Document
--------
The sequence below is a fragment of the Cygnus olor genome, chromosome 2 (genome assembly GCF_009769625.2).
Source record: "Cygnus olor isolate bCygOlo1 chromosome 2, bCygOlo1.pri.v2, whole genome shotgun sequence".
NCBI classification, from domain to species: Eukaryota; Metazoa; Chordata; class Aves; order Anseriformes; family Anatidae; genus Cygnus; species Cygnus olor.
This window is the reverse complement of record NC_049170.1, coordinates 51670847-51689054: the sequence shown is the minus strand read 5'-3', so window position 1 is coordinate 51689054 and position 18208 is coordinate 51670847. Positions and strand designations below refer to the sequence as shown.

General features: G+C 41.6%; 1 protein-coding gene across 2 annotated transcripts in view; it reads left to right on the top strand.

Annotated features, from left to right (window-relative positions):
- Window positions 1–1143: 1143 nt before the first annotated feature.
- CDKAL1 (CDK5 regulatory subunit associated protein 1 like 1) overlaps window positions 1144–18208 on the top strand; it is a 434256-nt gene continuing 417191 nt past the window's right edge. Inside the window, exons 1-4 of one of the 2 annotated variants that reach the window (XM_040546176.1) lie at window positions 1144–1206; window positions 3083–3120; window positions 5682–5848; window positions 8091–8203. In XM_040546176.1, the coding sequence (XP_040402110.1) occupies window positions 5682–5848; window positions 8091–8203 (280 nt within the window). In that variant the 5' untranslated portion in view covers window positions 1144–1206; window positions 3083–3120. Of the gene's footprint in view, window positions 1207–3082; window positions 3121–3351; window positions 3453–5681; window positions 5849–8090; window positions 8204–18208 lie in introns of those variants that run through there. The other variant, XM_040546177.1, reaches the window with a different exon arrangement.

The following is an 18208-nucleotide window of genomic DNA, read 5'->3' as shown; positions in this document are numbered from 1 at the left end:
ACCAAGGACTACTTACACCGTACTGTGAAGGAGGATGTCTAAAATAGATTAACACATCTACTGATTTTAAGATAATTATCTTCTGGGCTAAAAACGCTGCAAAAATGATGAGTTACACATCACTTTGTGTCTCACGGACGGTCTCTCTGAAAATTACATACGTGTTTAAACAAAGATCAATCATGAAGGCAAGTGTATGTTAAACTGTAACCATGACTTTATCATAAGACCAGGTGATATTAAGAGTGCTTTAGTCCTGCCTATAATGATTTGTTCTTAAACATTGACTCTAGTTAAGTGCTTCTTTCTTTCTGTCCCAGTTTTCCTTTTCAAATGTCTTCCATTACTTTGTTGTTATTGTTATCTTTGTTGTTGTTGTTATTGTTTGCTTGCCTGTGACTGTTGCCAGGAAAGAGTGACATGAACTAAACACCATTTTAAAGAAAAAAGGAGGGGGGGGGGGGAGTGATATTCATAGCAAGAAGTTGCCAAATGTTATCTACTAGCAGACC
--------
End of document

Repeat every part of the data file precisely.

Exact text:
The sequence below is a fragment of the Cygnus olor genome, chromosome 2 (genome assembly GCF_009769625.2).
Source record: "Cygnus olor isolate bCygOlo1 chromosome 2, bCygOlo1.pri.v2, whole genome shotgun sequence".
NCBI classification, from domain to species: Eukaryota; Metazoa; Chordata; class Aves; order Anseriformes; family Anatidae; genus Cygnus; species Cygnus olor.
This window is the reverse complement of record NC_049170.1, coordinates 51670847-51689054: the sequence shown is the minus strand read 5'-3', so window position 1 is coordinate 51689054 and position 18208 is coordinate 51670847. Positions and strand designations below refer to the sequence as shown.

General features: G+C 41.6%; 1 protein-coding gene across 2 annotated transcripts in view; it reads left to right on the top strand.

Annotated features, from left to right (window-relative positions):
- Window positions 1–1143: 1143 nt before the first annotated feature.
- CDKAL1 (CDK5 regulatory subunit associated protein 1 like 1) overlaps window positions 1144–18208 on the top strand; it is a 434256-nt gene continuing 417191 nt past the window's right edge. Inside the window, exons 1-4 of one of the 2 annotated variants that reach the window (XM_040546176.1) lie at window positions 1144–1206; window positions 3083–3120; window positions 5682–5848; window positions 8091–8203. In XM_040546176.1, the coding sequence (XP_040402110.1) occupies window positions 5682–5848; window positions 8091–8203 (280 nt within the window). In that variant the 5' untranslated portion in view covers window positions 1144–1206; window positions 3083–3120. Of the gene's footprint in view, window positions 1207–3082; window positions 3121–3351; window positions 3453–5681; window positions 5849–8090; window positions 8204–18208 lie in introns of those variants that run through there. The other variant, XM_040546177.1, reaches the window with a different exon arrangement.

The following is an 18208-nucleotide window of genomic DNA, read 5'->3' as shown; positions in this document are numbered from 1 at the left end:
ACCAAGGACTACTTACACCGTACTGTGAAGGAGGATGTCTAAAATAGATTAACACATCTACTGATTTTAAGATAATTATCTTCTGGGCTAAAAACGCTGCAAAAATGATGAGTTACACATCACTTTGTGTCTCACGGACGGTCTCTCTGAAAATTACATACGTGTTTAAACAAAGATCAATCATGAAGGCAAGTGTATGTTAAACTGTAACCATGACTTTATCATAAGACCAGGTGATATTAAGAGTGCTTTAGTCCTGCCTATAATGATTTGTTCTTAAACATTGACTCTAGTTAAGTGCTTCTTTCTTTCTGTCCCAGTTTTCCTTTTCAAATGTCTTCCATTACTTTGTTGTTATTGTTATCTTTGTTGTTGTTGTTATTGTTTGCTTGCCTGTGACTGTTGCCAGGAAAGAGTGACATGAACTAAACACCATTTTAAAGAAAAAAGGAGGGGGGGGGGGGAGTGATATTCATAGCAAGAAGTTGCCAAATGTTATCTACTAGCAGACC